While the modern agricultural system has helped stave off famines and feed the world’s 7 billion residents, the way we eat and produce food is posing a threat to future populations’ food security.
While growth in the green economy looks promising, government regulation and a business-as-usual approach are among the hurdles inhibiting cleaner energy production.
In light of the millions of refugees escaping persecution in search of a safer, more prosperous future, a new campaign aims to raise awareness of the difficult journeys such populations take around the world.
Human trafficking is on the rise and it is more “horrific” than ever, a United Nations agency found.In a new report examining patterns in human trafficking, the U.N. Office on Drugs and Crime (UNODC) found that the global trend has increased steadily since 2010 around the world.
In 2015, Worldview International Foundation began a mangrove restoration project, planting saplings of the trees on about 121 hectares of land in Myanmar’s Ayyerwady region.
Htay Aung is having a moment. The 63-year-old retired professor of Marine Science sits at the foot of a Buddha statue atop a hill on Shwe Thaung Yan sub township, in Myanmar's Ayyerwady region,
almost in meditation. Below him, a vast thicket of mangrove glistens in the gold of a setting sun. For Aung, this stretch of mangroves—known as the Thor Heyerdahl Climate Park—is a symbol of joy, hope and all things good.
Despite the deep, cold waters, newly discovered undersea mountains off Canada’s west coast are home to a rich diversity of life.
It’s almost always cold in Churchill, Manitoba, a remote coastal community on Hudson Bay in Canada’s subarctic region. Today, a month before winter officially begins, it’s -25 degrees C with a fierce wind coming off Hudson Bay which is thick with slabs of ice. Situated in the middle of Canada, it’s the world’s largest saltwater bay. And even though frozen solid eight months of the year, the bay sustains the nearly 800 residents of Churchill which is known as the “Polar Bear Capital” of the world.
Throughout history, oceans, seas, lakes and rivers have provided life and livelihoods to people around the world. Today, they are a multi-trillion-dollar global economy supporting hundreds of millions of people and helping drive economic growth in all corners of the world.
This November, Canada, along with Kenya and Japan, is proud to host the world’s first global conference focused on the world’s ocean economy: the Sustainable Blue Economy Conference in Nairobi, Kenya.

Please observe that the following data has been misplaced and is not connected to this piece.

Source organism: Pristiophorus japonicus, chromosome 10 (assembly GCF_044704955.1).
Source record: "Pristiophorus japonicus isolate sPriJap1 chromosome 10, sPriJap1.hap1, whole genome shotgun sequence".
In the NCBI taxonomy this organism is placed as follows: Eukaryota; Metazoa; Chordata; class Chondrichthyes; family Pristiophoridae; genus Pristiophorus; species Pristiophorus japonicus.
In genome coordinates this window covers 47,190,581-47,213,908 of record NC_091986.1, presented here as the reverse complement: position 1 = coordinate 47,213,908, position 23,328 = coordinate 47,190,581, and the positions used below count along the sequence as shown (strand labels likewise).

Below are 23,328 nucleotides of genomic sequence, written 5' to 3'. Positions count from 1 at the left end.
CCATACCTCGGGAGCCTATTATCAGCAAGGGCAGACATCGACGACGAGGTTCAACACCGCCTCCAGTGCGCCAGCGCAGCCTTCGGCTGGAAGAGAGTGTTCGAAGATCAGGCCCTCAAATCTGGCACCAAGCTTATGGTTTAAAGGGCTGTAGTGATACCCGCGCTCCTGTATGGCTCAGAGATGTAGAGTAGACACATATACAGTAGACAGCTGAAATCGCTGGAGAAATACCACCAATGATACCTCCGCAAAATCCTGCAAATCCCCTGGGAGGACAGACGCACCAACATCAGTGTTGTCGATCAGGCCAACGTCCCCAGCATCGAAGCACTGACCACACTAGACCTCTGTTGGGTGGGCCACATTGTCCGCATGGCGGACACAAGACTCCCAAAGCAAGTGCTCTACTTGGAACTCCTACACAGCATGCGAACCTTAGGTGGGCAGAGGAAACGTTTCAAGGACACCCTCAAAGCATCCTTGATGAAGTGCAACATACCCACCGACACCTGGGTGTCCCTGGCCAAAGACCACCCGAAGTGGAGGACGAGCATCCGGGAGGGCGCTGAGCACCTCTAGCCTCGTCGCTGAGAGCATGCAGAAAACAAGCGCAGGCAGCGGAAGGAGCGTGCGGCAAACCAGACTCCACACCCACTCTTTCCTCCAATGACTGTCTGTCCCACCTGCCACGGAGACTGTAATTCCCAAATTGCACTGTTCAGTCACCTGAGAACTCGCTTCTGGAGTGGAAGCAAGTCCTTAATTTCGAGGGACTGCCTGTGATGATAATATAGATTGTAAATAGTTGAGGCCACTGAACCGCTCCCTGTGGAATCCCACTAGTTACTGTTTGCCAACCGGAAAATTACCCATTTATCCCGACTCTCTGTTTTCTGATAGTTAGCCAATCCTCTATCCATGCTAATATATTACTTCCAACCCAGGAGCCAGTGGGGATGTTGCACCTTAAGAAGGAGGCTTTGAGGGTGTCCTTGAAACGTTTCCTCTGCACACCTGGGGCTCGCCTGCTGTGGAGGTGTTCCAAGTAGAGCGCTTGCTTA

An ambitious programme aimed at developing six green secondary cities in Rwanda is underway and is expected to help the country achieve sustainable economic growth through energy efficiency and green job creation.
Canada, which has been described as one of the world’s most progressive countries, has legitimized gay rights, vociferously advocated gender empowerment, offered strong support for abortion rights – and recently became the world’s first major economy to legalize recreational marijuana.
When the Global Green Growth Institute (GGGI) was founded eight years ago, the general public thought that renewable energies would never replace oil and coal. Today, the tables have turned.
When it was time for Joe Lupinacci to graduate from his high school in Stamford, Connecticut, he knew he wanted to go to college. While other students were deciding which college to apply to, the choice required more thought and research on Lupinacci and his parents’ part. Lupinacci, who has Down Syndrome, needed a college that would meet his needs.
Earlier this summer, the Environmental Protection Agency of the United States (EPA) issued a Significant New Use Rule (SNUR) on asbestos, a naturally occurring mineral that is also a known carcinogen. Asbestos is the only definitive cause of mesothelioma, a cancer which affects the linings of internal organs.
Local communities across the globe have risen up to demand commitments on climate change, as frustration mounts over the lack of action.
It has been five decades since the international community affirmed the right to family planning but women still remain unable to enjoy this right, which is increasingly under attack around the world.
World leaders must commit to ending child migrant detention during United Nations negotiations next week, a human rights group said.
Human rights issues must be included in next week’s United States-North Korea summit in order to create a “sustainable agreement”, said a UN expert.
Giuseppe DiMarco is 83 years old. He has recognized the U.S. as his home for over 30 years. In the aftermath of World War Two, DiMarco fled an impoverished farming town in Southern Italy in the pursuit of advancement and the promise of wealth he had never known.
Statements by U.S. President Donald Trump against Mexico have begun to permeate the presidential election campaign in this Latin American country, forcing the candidates to pronounce themselves on the matter.